The glass industry has faced growing scrutiny in recent years over bird deaths caused by collisions with glass façades. Between 365 million and 988 million birds are killed annually due to collisions with glass, and news of bird-deaths at several high-profile projects has brought the issue to the fore.
Consider the viral video and news story from October 2019 of 310 birds colliding into the NASCAR Hall of Fame in North Carolina during a single one-hour period. Following the incident, ornithological experts pointed the finger at the light shining through the building’s glass façade, hypothesizing that the migrating birds became confused by the lights, causing them to fly directly into the windows.
Another recent article from the Boston Globe reports on the dozens of bird deaths at a brand-new LEED-certified, seven-story glass building in Providence, Rhode Island. The article describes the high-performance windows of the project, but includes the cutting line: “Who would have thought ‘going green’ could be so deadly?” Ouch.
Most in our industry know that those collisions could have been prevented through bird-friendly design and product solutions. We know that glass companies have worked for years to develop bird-friendly products—that manufacturers have launched a range of glasses that feature markings applied through a variety of methods, making the glass visible to birds.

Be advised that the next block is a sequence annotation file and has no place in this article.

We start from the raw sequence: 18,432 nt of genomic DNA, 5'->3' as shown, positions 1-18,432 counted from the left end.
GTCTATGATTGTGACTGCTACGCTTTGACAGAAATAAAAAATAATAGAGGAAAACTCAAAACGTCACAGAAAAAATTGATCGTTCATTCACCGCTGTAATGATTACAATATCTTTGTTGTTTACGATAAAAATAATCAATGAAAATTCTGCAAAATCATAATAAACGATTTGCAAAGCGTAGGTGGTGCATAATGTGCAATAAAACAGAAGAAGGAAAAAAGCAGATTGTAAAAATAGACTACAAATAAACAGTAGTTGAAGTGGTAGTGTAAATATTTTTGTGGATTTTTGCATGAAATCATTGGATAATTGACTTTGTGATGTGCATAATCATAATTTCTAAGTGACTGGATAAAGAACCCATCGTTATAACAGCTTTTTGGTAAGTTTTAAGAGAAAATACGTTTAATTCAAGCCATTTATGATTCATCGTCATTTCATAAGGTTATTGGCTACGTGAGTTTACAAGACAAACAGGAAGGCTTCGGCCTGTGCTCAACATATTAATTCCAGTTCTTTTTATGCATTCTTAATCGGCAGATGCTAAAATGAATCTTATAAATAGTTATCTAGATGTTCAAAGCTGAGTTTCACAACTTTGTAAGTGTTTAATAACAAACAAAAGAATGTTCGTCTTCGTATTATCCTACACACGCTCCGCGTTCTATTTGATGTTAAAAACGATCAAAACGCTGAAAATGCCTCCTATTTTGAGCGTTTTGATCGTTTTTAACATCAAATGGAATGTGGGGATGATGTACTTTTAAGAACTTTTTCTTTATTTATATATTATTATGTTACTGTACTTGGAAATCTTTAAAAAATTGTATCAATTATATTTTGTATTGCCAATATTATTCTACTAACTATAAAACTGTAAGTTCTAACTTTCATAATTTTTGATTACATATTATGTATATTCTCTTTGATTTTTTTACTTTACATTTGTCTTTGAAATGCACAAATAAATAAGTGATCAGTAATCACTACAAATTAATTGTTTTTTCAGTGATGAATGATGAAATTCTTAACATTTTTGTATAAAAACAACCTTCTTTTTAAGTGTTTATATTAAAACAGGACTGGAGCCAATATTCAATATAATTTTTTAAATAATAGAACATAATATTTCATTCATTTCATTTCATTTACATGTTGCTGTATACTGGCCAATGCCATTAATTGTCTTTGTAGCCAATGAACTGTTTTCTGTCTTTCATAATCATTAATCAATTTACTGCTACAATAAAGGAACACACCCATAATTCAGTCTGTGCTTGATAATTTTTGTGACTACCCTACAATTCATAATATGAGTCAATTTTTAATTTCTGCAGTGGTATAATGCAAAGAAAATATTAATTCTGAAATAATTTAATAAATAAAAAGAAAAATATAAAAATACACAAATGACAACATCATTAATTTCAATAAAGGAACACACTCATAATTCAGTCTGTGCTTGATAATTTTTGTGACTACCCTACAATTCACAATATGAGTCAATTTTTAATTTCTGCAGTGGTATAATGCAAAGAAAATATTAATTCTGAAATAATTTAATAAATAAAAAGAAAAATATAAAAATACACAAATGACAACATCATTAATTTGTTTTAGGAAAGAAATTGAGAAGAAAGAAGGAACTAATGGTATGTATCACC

However, word of such solutions has yet to reach the mainstream. Whether due to lack of education or understanding, bird-friendly glass remains a niche product. As a result, collisions continue to occur, and glass continues to be painted as the problem.
Attention to bird-glass collisions will continue to rise. An increasing number of jurisdictions throughout North America are adopting bird-friendly requirements for buildings. Our industry must ensure that glass is understood as part of the solution, rather than part of the problem.
We as an industry need to work to write a new story about bird-glass collisions. We need to be proactive in educating the design community about the range of already-available solutions.
“We need to communicate with one voice to the market a simple message: we have a solution,” says Charles Alexander, vice president of sales and marketing at Walker Glass Ltd. “The industry has economic, viable glass solutions that are working.”